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Mansueto Enters The Picture As Wasserstein's Reps Meet With BusinessWeek

Posted by: Jon Fine on August 04, 2009

Morningstar founder Joe Mansueto has expressed interest in pursuing a deal for BusinessWeek, individuals familiar with the situation say, and representatives from his Mansueto Ventures are expected to meet with BusinessWeek management at some point in the next several days for a detailed presentation of the magazine and its finances.

In a brief email exchange, Mansueto said he had “no comment regarding the potential BusinessWeek sale.” In 2005 Mansueto bought Inc. and Fast Company from Gruner & Jahr for around $35 million in cash plus the assumption of certain liabilities.

After two years in which his magazines posted some positive indicators—especially Fast Company, which netted 20%-plus ad page gains in 2007 and 2008—both of Mansueto’s business titles backslid considerably in 2009. For the first six months of this year, Fast Company’s ad pages dropped 33.6% to 171.3, and Inc’s fell 29.0%, to 262.4.

Yesterday, representatives of Bruce Wasserstein met with BusinessWeek management to view more detailed data regarding the magazine’s finances.

A spokesman for Wasserstein, who through various companies owns New York Magazine, The Deal, and a large stake in business publisher Penton Media, declined to comment. A spokesman for the McGraw-Hill Companies, the owner of BusinessWeek, also declined to comment.

As previously reported, Mansueto would join Wasserstein and three private equity players—Platinum Equity, Warburg Pincus, and OpenGate Capital—in taking in such a presentation concerning the magazine, but attending these sessions does not guarantee a company will place a final bid. Two executives familiar with the buy-side of the process said that no firm deadline for final bids has yet been set.

Meanwhile, financial data regarding BusinessWeek’s stressed financial state continues to surface. In the first quarter of 2009— roughly the nadir of the ad downturn for magazines—total revenues for BusinessWeek and its ancillary products came to $27.8 million, down from $36.9 million in the first quarter of 2008, says the financial data initially provided to potential buyers.

If you include corporate overhead charges like rent, according to that data, BusinessWeek lost $16.6 million in the first quarter of 2009.

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Reader Comments


August 4, 2009 02:42 PM

Could you foresee a merger of titles under Mansueto or are ad packages across titles more likely?

Jon Fine

August 4, 2009 03:46 PM

Obviously any response builds on hypotheticals atop of hypotheticals, the most relevant of them being that Mansueto hasn't even bid yet, much less bought BW, and it won't be up to me to decide what will happen in any event.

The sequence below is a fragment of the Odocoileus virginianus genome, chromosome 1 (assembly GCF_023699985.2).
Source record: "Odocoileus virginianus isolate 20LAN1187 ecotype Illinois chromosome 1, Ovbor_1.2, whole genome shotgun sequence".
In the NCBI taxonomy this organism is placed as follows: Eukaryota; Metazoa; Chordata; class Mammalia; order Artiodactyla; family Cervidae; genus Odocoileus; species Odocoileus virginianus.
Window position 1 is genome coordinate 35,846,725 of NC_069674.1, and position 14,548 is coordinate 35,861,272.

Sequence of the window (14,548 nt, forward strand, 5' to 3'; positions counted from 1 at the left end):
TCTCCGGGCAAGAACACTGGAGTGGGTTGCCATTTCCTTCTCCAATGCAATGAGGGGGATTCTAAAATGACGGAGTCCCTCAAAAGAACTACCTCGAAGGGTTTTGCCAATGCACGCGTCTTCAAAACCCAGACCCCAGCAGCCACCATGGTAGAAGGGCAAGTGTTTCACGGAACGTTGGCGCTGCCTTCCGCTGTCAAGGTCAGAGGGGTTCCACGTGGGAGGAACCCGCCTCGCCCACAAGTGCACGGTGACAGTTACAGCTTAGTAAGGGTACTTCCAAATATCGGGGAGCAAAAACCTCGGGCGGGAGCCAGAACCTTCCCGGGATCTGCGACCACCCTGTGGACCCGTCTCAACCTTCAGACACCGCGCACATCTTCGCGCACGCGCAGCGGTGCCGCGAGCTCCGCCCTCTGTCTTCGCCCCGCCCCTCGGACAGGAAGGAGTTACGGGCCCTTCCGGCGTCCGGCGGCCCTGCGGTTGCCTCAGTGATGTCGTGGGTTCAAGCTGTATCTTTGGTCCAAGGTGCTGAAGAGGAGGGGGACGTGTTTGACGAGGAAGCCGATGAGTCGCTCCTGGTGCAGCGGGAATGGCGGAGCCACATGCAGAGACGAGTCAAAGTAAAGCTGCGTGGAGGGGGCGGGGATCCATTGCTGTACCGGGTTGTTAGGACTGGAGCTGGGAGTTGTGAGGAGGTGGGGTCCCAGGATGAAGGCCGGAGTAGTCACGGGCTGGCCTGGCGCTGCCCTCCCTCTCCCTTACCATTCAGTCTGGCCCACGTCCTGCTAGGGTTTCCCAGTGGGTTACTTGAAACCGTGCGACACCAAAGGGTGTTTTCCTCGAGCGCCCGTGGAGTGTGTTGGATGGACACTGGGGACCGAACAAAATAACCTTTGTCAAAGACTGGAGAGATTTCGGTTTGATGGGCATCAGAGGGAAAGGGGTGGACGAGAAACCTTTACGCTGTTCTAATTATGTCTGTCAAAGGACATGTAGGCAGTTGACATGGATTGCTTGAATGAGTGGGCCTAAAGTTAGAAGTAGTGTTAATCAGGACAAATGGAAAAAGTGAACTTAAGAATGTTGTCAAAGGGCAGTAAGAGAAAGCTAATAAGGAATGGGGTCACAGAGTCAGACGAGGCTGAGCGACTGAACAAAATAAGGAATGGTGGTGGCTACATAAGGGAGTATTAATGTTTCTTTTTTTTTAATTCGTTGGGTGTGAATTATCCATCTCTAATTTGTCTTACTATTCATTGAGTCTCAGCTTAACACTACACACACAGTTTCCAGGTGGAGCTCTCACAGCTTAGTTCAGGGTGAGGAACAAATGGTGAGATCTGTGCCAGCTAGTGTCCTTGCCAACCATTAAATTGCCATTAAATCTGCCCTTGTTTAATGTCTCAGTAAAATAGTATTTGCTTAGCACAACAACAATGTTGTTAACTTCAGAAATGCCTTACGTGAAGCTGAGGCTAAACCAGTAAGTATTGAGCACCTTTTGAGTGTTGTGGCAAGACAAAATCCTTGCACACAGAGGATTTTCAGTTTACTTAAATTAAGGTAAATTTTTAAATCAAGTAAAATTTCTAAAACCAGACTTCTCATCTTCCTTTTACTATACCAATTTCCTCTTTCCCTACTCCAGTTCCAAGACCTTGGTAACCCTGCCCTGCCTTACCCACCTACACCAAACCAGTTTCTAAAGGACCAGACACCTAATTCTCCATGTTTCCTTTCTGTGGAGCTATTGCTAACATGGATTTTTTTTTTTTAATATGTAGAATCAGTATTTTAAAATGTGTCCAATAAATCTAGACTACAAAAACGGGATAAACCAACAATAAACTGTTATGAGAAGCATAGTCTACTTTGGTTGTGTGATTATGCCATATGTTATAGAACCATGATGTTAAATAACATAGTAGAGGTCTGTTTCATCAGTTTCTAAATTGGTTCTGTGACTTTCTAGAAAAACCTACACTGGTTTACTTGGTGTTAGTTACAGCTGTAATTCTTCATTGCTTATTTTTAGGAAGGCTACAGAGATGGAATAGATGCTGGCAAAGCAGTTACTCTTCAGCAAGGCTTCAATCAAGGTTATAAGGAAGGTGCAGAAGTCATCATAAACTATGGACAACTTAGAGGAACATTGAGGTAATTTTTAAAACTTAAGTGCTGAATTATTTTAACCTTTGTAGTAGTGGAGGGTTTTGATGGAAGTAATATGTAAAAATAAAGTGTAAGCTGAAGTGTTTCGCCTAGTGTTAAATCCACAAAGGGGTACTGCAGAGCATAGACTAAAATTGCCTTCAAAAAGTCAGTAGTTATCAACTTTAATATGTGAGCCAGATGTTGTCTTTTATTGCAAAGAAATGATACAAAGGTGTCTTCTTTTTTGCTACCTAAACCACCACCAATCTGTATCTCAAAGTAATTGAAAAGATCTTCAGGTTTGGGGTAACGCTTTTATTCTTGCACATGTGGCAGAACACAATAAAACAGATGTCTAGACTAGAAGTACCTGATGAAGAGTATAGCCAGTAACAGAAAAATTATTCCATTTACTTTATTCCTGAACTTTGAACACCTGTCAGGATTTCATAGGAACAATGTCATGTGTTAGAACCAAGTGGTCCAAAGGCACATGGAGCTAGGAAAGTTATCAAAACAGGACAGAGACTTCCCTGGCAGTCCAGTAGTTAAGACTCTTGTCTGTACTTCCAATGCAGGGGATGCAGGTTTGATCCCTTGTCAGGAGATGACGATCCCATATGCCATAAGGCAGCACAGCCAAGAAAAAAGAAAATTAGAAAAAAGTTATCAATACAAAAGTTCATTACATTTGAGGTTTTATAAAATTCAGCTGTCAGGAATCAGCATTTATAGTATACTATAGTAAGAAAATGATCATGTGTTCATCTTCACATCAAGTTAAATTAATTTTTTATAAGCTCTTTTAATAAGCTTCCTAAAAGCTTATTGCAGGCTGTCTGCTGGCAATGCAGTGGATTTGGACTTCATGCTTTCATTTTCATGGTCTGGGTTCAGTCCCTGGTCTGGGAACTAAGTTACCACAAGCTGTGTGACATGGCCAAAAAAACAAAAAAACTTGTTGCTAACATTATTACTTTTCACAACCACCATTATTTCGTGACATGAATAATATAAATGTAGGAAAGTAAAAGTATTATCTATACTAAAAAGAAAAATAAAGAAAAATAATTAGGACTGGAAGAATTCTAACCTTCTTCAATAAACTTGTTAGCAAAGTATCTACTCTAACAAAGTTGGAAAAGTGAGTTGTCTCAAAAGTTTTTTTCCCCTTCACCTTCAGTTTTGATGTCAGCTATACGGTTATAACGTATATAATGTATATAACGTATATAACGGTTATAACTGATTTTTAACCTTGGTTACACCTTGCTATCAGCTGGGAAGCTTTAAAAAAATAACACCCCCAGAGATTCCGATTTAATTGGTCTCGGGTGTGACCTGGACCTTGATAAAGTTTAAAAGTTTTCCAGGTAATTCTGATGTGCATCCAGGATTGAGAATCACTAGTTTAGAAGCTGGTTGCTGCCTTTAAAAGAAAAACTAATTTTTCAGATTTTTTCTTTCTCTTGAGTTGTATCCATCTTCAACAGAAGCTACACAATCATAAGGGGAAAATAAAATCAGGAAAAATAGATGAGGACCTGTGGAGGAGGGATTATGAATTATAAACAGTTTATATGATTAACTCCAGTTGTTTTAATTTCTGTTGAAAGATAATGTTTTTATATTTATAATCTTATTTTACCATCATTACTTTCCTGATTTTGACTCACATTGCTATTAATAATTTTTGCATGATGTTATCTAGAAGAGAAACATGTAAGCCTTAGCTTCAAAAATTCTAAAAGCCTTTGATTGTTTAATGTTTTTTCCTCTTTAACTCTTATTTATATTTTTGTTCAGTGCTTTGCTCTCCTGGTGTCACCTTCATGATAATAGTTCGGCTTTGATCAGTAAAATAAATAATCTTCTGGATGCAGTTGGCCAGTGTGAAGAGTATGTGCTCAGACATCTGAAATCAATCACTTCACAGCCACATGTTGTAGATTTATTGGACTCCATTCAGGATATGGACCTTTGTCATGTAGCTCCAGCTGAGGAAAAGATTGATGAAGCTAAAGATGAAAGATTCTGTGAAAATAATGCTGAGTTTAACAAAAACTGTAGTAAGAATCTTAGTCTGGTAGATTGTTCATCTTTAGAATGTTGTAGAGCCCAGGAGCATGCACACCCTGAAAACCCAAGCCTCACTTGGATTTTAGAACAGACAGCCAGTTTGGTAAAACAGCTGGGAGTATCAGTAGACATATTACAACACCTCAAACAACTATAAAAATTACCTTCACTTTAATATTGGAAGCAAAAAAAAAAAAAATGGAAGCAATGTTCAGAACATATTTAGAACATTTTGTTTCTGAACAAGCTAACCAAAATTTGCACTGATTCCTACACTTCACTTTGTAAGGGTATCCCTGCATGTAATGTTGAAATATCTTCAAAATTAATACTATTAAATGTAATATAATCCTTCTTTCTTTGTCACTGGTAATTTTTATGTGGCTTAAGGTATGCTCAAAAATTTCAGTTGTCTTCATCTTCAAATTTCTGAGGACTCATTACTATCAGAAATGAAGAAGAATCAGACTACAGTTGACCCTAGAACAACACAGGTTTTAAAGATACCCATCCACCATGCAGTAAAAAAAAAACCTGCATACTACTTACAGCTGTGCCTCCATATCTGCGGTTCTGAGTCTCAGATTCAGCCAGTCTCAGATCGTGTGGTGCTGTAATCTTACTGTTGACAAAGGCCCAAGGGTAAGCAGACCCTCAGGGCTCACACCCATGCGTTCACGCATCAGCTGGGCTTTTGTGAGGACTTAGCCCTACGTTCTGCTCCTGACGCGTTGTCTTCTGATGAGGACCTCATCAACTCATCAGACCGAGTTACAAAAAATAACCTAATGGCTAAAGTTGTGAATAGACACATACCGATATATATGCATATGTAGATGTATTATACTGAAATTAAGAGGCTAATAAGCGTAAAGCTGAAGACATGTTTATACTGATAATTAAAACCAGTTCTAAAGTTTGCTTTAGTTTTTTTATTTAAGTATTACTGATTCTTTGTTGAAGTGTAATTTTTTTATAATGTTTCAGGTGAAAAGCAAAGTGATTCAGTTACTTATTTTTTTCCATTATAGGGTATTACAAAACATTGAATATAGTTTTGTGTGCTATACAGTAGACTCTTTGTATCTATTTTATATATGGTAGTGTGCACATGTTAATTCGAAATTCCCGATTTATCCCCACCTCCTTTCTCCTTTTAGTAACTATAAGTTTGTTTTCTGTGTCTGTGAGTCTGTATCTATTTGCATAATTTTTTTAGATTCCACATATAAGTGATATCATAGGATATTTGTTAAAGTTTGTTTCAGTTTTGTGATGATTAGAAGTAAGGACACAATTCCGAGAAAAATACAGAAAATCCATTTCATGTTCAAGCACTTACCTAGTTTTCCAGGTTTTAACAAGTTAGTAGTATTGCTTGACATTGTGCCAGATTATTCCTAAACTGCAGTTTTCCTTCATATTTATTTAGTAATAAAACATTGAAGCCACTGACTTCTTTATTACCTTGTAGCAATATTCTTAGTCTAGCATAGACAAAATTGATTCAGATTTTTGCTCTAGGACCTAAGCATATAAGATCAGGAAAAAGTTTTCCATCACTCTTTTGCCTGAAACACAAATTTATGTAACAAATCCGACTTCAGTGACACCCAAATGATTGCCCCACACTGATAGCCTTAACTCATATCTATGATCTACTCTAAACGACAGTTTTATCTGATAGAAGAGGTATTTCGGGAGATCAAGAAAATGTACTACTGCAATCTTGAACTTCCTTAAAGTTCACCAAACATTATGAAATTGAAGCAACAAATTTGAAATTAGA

That said, I don't think outright merging/combining the actual product of a weekly magazine like BW with the actual product of a monthly like Inc or Fast Co makes sense. They're just completely different beasts. But you could do stuff with cross-selling print and Web ads, and save costs by combining certain functions and office space etc.


August 4, 2009 04:32 PM

BW could fare well under Mansueto. The magazine is much less relevant to the larger market than it was ten years ago and it probably would fare better as a smaller book aimed at middle management executives who are looking for guidance/gospel about how the corporate world works. That certainly seems to be the way BW has moved inthe last 18 months....Smart people don't need to read Maria Bartiromo's canned Q&As or Jack Welch's ghostwritten bragging, but less savvy - read less intelligent - aficionados will likely lap up BW's vanilla articles on how to think green or what to do with fuel alternatives i 2015. Best of luck!


August 5, 2009 06:02 AM

Is this another case of John Byrne's svengali like wooing of Mansueto? The sad fact is that BW should die. It is dull and uninteresting. Subscribers are unwilling to pay more than $20 for it, which doesn't even cover the cost of printing, paper and distribution. The weekly news format is no longer viable.


August 5, 2009 06:02 AM

Is this another case of John Byrne's svengali like wooing of Mansueto? The sad fact is that BW should die. It is dull and uninteresting. Subscribers are unwilling to pay more than $20 for it, which doesn't even cover the cost of printing, paper and distribution. The weekly news format is no longer viable.


August 5, 2009 10:56 AM

So, does this mean that Mansueto will also continue to poor money into Time Out Chicago? I have noticed that recent issues - when you can find them - are very thin. It appears the weekly has been hit hard by the recession and the ongoing changes in how the public interacts with print media. I seriously doubt that Time Out Chicago has ever made a profit nor will it in the immediate future. Will Mansueto continue to pump money into it?

Sam Whitmore

August 5, 2009 11:49 AM

It might be better for BW to be bought by someone whom it could learning something from. Mansueto is all too familiar to McGraw-Hill, especially to John Byrne, who long worked there. Might be better to be bought by someone with deep knowledge of overseas markets, where the growth is.